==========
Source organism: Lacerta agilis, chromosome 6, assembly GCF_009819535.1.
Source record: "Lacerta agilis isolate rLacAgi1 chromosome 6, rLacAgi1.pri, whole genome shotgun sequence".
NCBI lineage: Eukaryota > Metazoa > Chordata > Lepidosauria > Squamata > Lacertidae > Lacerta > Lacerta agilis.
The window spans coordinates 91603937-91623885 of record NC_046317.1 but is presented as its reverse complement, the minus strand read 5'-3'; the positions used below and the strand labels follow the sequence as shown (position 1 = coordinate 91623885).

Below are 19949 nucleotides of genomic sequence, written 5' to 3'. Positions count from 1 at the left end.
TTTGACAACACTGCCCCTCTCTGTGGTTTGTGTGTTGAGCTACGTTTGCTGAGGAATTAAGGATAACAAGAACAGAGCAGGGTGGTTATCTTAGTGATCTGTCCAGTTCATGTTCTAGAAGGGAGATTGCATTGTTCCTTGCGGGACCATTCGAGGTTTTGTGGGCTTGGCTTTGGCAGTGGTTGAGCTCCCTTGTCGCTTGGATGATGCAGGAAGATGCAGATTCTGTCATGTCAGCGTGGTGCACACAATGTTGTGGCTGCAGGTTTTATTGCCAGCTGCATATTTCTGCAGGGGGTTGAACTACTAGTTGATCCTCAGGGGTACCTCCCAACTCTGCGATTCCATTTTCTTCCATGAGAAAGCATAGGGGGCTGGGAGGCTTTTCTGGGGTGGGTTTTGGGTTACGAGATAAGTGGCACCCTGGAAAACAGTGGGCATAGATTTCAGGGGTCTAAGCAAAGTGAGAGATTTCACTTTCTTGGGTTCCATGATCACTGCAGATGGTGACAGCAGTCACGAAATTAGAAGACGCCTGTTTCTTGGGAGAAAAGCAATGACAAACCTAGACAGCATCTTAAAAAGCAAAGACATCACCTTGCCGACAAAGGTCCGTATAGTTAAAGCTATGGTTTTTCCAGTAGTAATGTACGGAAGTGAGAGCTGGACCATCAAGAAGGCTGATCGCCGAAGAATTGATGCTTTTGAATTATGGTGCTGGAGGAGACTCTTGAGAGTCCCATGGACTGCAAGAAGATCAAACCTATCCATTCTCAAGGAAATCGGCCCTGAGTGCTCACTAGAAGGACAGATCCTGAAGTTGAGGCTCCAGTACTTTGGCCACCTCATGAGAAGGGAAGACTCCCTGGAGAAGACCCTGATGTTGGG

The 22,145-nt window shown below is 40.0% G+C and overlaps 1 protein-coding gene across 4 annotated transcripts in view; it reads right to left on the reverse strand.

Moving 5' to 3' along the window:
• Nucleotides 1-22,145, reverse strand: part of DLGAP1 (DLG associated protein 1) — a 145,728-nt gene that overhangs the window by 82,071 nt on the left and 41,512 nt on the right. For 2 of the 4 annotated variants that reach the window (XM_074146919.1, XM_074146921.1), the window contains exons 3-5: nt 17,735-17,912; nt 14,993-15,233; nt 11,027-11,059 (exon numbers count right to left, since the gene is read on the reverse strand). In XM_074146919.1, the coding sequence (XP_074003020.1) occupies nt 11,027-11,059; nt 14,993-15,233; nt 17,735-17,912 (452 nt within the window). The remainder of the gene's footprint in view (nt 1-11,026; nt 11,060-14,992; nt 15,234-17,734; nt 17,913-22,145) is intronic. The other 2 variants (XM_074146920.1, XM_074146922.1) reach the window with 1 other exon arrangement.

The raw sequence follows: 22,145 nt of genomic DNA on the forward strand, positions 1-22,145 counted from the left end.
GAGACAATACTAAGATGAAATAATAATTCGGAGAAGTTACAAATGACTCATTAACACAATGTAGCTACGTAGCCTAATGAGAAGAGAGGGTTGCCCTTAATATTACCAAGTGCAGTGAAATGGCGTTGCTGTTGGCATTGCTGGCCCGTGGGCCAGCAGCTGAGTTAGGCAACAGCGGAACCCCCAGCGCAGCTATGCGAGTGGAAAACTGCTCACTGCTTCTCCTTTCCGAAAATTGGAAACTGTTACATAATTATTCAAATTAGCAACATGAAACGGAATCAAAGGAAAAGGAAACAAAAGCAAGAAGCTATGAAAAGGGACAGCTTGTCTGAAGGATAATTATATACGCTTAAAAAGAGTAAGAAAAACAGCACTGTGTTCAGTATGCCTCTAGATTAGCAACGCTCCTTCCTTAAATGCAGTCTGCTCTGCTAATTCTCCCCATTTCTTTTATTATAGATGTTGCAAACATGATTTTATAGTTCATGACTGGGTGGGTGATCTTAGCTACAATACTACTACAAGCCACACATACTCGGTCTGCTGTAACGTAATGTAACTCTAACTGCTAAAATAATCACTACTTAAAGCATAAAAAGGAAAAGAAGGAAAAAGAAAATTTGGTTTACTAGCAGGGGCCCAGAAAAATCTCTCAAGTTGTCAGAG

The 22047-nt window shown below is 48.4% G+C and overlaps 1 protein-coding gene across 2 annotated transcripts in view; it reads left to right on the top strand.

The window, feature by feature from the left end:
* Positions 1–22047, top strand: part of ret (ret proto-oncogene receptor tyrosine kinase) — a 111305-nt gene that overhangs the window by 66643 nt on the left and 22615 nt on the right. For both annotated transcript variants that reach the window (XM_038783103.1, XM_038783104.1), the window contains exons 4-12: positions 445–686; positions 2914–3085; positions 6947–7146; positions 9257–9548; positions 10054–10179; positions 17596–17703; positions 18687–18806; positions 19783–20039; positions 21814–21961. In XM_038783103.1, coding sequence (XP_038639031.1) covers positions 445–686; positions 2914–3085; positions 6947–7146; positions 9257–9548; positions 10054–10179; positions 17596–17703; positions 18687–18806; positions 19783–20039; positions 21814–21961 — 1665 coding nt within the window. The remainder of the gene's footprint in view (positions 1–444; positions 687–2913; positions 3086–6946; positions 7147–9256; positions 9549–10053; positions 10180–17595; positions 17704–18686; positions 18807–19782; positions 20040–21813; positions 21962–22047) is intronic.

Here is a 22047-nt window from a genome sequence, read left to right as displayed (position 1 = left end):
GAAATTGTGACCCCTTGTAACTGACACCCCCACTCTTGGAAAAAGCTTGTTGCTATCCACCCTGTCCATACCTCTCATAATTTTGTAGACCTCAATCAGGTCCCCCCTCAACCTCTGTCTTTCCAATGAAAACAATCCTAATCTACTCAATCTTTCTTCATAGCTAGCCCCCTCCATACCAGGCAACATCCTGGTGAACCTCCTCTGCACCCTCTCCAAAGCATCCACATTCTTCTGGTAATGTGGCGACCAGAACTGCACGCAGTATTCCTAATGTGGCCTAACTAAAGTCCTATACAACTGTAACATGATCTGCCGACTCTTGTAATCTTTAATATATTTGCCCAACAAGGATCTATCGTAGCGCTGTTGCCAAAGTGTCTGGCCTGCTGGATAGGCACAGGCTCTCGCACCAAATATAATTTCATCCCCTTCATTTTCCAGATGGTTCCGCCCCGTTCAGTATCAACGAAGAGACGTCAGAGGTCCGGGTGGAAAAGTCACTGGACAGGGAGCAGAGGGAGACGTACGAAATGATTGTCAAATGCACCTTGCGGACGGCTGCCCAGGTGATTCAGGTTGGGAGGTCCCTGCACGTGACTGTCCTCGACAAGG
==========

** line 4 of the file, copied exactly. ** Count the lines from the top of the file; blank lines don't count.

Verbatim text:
The window spans coordinates 91603937-91623885 of record NC_046317.1 but is presented as its reverse complement, the minus strand read 5'-3'; the positions used below and the strand labels follow the sequence as shown (position 1 = coordinate 91623885).